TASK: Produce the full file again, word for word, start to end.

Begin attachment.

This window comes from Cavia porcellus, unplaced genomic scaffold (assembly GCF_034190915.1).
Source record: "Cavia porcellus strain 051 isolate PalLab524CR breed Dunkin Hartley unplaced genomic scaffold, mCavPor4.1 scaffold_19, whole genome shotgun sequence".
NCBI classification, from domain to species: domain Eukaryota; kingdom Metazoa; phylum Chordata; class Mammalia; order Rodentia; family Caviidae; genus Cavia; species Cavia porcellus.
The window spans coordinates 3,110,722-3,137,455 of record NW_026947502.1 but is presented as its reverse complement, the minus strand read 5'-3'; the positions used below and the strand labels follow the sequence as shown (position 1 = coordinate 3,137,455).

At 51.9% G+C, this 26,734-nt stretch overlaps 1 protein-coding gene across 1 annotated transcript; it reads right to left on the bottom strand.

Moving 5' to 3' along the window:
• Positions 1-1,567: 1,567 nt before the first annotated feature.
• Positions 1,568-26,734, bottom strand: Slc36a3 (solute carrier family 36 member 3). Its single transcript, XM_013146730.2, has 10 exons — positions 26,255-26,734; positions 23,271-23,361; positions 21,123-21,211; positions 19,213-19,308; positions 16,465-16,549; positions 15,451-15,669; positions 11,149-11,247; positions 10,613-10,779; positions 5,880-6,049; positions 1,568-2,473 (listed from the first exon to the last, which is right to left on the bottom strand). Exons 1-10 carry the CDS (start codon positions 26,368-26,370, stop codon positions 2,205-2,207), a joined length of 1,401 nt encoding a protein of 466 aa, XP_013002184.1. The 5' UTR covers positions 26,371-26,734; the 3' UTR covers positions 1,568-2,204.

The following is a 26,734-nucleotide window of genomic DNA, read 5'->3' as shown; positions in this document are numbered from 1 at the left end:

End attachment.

This window comes from Cavia porcellus, unplaced genomic scaffold (assembly GCF_034190915.1).
Source record: "Cavia porcellus strain 051 isolate PalLab524CR breed Dunkin Hartley unplaced genomic scaffold, mCavPor4.1 scaffold_19, whole genome shotgun sequence".
NCBI classification, from domain to species: domain Eukaryota; kingdom Metazoa; phylum Chordata; class Mammalia; order Rodentia; family Caviidae; genus Cavia; species Cavia porcellus.
The window spans coordinates 3,110,722-3,137,455 of record NW_026947502.1 but is presented as its reverse complement, the minus strand read 5'-3'; the positions used below and the strand labels follow the sequence as shown (position 1 = coordinate 3,137,455).

At 51.9% G+C, this 26,734-nt stretch overlaps 1 protein-coding gene across 1 annotated transcript; it reads right to left on the bottom strand.

Moving 5' to 3' along the window:
• Positions 1-1,567: 1,567 nt before the first annotated feature.
• Positions 1,568-26,734, bottom strand: Slc36a3 (solute carrier family 36 member 3). Its single transcript, XM_013146730.2, has 10 exons — positions 26,255-26,734; positions 23,271-23,361; positions 21,123-21,211; positions 19,213-19,308; positions 16,465-16,549; positions 15,451-15,669; positions 11,149-11,247; positions 10,613-10,779; positions 5,880-6,049; positions 1,568-2,473 (listed from the first exon to the last, which is right to left on the bottom strand). Exons 1-10 carry the CDS (start codon positions 26,368-26,370, stop codon positions 2,205-2,207), a joined length of 1,401 nt encoding a protein of 466 aa, XP_013002184.1. The 5' UTR covers positions 26,371-26,734; the 3' UTR covers positions 1,568-2,204.

The following is a 26,734-nucleotide window of genomic DNA, read 5'->3' as shown; positions in this document are numbered from 1 at the left end: